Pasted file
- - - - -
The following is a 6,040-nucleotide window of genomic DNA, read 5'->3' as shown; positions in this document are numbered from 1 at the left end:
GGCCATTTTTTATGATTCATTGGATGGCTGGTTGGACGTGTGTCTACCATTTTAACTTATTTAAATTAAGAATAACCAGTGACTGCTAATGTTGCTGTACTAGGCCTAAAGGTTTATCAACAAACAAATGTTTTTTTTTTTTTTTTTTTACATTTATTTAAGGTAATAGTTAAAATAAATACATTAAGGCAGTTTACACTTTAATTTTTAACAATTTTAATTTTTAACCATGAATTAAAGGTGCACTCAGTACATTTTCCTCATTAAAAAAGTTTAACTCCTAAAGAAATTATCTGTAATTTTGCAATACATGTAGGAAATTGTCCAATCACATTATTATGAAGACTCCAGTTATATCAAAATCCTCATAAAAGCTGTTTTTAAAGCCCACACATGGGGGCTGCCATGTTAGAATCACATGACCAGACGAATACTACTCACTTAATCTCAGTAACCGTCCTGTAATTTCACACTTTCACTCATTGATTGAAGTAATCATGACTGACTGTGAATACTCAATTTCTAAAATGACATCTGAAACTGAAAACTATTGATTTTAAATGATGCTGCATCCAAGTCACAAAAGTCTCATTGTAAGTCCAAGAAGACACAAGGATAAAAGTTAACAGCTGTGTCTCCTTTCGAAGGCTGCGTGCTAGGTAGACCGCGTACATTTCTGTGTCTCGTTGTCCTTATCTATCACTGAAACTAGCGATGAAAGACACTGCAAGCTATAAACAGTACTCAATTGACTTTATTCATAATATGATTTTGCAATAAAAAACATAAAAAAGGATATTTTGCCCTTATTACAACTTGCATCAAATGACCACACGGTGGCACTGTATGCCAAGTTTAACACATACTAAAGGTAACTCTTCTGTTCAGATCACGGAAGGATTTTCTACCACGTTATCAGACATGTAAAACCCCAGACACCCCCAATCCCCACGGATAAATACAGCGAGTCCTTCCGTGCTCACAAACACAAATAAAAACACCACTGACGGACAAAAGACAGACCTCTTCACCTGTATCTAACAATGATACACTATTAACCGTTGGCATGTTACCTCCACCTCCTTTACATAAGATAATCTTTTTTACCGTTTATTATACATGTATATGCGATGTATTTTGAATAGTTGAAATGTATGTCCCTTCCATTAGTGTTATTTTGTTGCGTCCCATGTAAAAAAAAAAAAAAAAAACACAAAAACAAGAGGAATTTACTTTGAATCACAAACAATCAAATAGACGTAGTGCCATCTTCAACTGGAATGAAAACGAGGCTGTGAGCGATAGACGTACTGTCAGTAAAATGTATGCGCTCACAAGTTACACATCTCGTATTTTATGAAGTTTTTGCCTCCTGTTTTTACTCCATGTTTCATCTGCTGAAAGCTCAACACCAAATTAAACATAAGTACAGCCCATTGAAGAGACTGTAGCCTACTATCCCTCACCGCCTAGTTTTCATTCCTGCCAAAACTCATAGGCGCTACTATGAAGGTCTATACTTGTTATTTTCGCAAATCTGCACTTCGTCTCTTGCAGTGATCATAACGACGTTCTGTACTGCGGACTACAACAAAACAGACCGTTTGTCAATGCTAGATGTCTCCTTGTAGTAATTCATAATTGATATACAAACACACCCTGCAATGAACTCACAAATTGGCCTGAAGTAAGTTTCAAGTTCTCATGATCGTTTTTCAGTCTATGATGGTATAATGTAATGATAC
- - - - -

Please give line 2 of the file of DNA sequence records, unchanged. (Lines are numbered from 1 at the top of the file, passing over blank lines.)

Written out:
GGCCATTTTTTATGATTCATTGGATGGCTGGTTGGACGTGTGTCTACCATTTTAACTTATTTAAATTAAGAATAACCAGTGACTGCTAATGTTGCTGTACTAGGCCTAAAGGTTTATCAACAAACAAATGTTTTTTTTTTTTTTTTTTTACATTTATTTAAGGTAATAGTTAAAATAAATACATTAAGGCAGTTTACACTTTAATTTTTAACAATTTTAATTTTTAACCATGAATTAAAGGTGCACTCAGTACATTTTCCTCATTAAAAAAGTTTAACTCCTAAAGAAATTATCTGTAATTTTGCAATACATGTAGGAAATTGTCCAATCACATTATTATGAAGACTCCAGTTATATCAAAATCCTCATAAAAGCTGTTTTTAAAGCCCACACATGGGGGCTGCCATGTTAGAATCACATGACCAGACGAATACTACTCACTTAATCTCAGTAACCGTCCTGTAATTTCACACTTTCACTCATTGATTGAAGTAATCATGACTGACTGTGAATACTCAATTTCTAAAATGACATCTGAAACTGAAAACTATTGATTTTAAATGATGCTGCATCCAAGTCACAAAAGTCTCATTGTAAGTCCAAGAAGACACAAGGATAAAAGTTAACAGCTGTGTCTCCTTTCGAAGGCTGCGTGCTAGGTAGACCGCGTACATTTCTGTGTCTCGTTGTCCTTATCTATCACTGAAACTAGCGATGAAAGACACTGCAAGCTATAAACAGTACTCAATTGACTTTATTCATAATATGATTTTGCAATAAAAAACATAAAAAAGGATATTTTGCCCTTATTACAACTTGCATCAAATGACCACACGGTGGCACTGTATGCCAAGTTTAACACATACTAAAGGTAACTCTTCTGTTCAGATCACGGAAGGATTTTCTACCACGTTATCAGACATGTAAAACCCCAGACACCCCCAATCCCCACGGATAAATACAGCGAGTCCTTCCGTGCTCACAAACACAAATAAAAACACCACTGACGGACAAAAGACAGACCTCTTCACCTGTATCTAACAATGATACACTATTAACCGTTGGCATGTTACCTCCACCTCCTTTACATAAGATAATCTTTTTTACCGTTTATTATACATGTATATGCGATGTATTTTGAATAGTTGAAATGTATGTCCCTTCCATTAGTGTTATTTTGTTGCGTCCCATGTAAAAAAAAAAAAAAAAAACACAAAAACAAGAGGAATTTACTTTGAATCACAAACAATCAAATAGACGTAGTGCCATCTTCAACTGGAATGAAAACGAGGCTGTGAGCGATAGACGTACTGTCAGTAAAATGTATGCGCTCACAAGTTACACATCTCGTATTTTATGAAGTTTTTGCCTCCTGTTTTTACTCCATGTTTCATCTGCTGAAAGCTCAACACCAAATTAAACATAAGTACAGCCCATTGAAGAGACTGTAGCCTACTATCCCTCACCGCCTAGTTTTCATTCCTGCCAAAACTCATAGGCGCTACTATGAAGGTCTATACTTGTTATTTTCGCAAATCTGCACTTCGTCTCTTGCAGTGATCATAACGACGTTCTGTACTGCGGACTACAACAAAACAGACCGTTTGTCAATGCTAGATGTCTCCTTGTAGTAATTCATAATTGATATACAAACACACCCTGCAATGAACTCACAAATTGGCCTGAAGTAAGTTTCAAGTTCTCATGATCGTTTTTCAGTCTATGATGGTATAATGTAATGATAC